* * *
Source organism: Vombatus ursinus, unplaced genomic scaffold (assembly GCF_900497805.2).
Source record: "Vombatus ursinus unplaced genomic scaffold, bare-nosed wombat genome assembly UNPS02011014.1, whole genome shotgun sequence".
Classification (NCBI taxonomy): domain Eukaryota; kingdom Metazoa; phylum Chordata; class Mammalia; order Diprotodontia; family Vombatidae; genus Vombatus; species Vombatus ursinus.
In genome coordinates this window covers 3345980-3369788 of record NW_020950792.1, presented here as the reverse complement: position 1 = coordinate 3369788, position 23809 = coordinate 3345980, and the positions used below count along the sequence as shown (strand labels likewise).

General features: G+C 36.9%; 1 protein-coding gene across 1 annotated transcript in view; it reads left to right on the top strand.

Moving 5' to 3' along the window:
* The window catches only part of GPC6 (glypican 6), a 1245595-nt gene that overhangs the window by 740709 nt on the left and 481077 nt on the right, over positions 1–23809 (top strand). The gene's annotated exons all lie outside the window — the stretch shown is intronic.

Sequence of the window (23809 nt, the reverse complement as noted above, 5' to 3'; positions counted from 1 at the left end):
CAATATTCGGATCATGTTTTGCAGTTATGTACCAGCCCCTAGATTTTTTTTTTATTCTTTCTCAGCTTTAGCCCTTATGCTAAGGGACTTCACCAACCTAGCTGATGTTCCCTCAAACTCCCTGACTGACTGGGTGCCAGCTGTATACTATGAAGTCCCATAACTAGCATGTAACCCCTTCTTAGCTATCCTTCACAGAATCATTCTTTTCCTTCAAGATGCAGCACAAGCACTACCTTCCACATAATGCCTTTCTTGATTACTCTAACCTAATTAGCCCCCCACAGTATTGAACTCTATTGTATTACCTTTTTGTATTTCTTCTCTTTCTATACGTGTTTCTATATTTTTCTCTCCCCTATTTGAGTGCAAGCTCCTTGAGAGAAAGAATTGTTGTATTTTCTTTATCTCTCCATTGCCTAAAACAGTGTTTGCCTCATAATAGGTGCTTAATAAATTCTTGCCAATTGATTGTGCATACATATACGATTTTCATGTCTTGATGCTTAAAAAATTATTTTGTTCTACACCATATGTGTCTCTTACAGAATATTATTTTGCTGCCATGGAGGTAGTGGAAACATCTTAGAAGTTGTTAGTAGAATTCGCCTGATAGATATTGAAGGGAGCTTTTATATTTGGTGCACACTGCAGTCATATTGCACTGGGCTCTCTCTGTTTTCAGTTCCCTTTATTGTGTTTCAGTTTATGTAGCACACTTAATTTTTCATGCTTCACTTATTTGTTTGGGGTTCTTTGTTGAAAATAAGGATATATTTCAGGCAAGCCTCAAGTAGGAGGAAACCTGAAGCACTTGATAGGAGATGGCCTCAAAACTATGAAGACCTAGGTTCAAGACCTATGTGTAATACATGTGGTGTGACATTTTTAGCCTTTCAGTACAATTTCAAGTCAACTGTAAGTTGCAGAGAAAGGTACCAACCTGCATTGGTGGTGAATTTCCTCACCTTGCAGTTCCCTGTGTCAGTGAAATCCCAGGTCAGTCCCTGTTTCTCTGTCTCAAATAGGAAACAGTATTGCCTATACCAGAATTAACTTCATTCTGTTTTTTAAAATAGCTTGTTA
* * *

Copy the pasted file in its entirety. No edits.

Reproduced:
Source organism: Vombatus ursinus, unplaced genomic scaffold (assembly GCF_900497805.2).
Source record: "Vombatus ursinus unplaced genomic scaffold, bare-nosed wombat genome assembly UNPS02011014.1, whole genome shotgun sequence".
Classification (NCBI taxonomy): domain Eukaryota; kingdom Metazoa; phylum Chordata; class Mammalia; order Diprotodontia; family Vombatidae; genus Vombatus; species Vombatus ursinus.
In genome coordinates this window covers 3345980-3369788 of record NW_020950792.1, presented here as the reverse complement: position 1 = coordinate 3369788, position 23809 = coordinate 3345980, and the positions used below count along the sequence as shown (strand labels likewise).

General features: G+C 36.9%; 1 protein-coding gene across 1 annotated transcript in view; it reads left to right on the top strand.

Moving 5' to 3' along the window:
* The window catches only part of GPC6 (glypican 6), a 1245595-nt gene that overhangs the window by 740709 nt on the left and 481077 nt on the right, over positions 1–23809 (top strand). The gene's annotated exons all lie outside the window — the stretch shown is intronic.

Sequence of the window (23809 nt, the reverse complement as noted above, 5' to 3'; positions counted from 1 at the left end):
CAATATTCGGATCATGTTTTGCAGTTATGTACCAGCCCCTAGATTTTTTTTTTATTCTTTCTCAGCTTTAGCCCTTATGCTAAGGGACTTCACCAACCTAGCTGATGTTCCCTCAAACTCCCTGACTGACTGGGTGCCAGCTGTATACTATGAAGTCCCATAACTAGCATGTAACCCCTTCTTAGCTATCCTTCACAGAATCATTCTTTTCCTTCAAGATGCAGCACAAGCACTACCTTCCACATAATGCCTTTCTTGATTACTCTAACCTAATTAGCCCCCCACAGTATTGAACTCTATTGTATTACCTTTTTGTATTTCTTCTCTTTCTATACGTGTTTCTATATTTTTCTCTCCCCTATTTGAGTGCAAGCTCCTTGAGAGAAAGAATTGTTGTATTTTCTTTATCTCTCCATTGCCTAAAACAGTGTTTGCCTCATAATAGGTGCTTAATAAATTCTTGCCAATTGATTGTGCATACATATACGATTTTCATGTCTTGATGCTTAAAAAATTATTTTGTTCTACACCATATGTGTCTCTTACAGAATATTATTTTGCTGCCATGGAGGTAGTGGAAACATCTTAGAAGTTGTTAGTAGAATTCGCCTGATAGATATTGAAGGGAGCTTTTATATTTGGTGCACACTGCAGTCATATTGCACTGGGCTCTCTCTGTTTTCAGTTCCCTTTATTGTGTTTCAGTTTATGTAGCACACTTAATTTTTCATGCTTCACTTATTTGTTTGGGGTTCTTTGTTGAAAATAAGGATATATTTCAGGCAAGCCTCAAGTAGGAGGAAACCTGAAGCACTTGATAGGAGATGGCCTCAAAACTATGAAGACCTAGGTTCAAGACCTATGTGTAATACATGTGGTGTGACATTTTTAGCCTTTCAGTACAATTTCAAGTCAACTGTAAGTTGCAGAGAAAGGTACCAACCTGCATTGGTGGTGAATTTCCTCACCTTGCAGTTCCCTGTGTCAGTGAAATCCCAGGTCAGTCCCTGTTTCTCTGTCTCAAATAGGAAACAGTATTGCCTATACCAGAATTAACTTCATTCTGTTTTTTAAAATAGCTTGTTA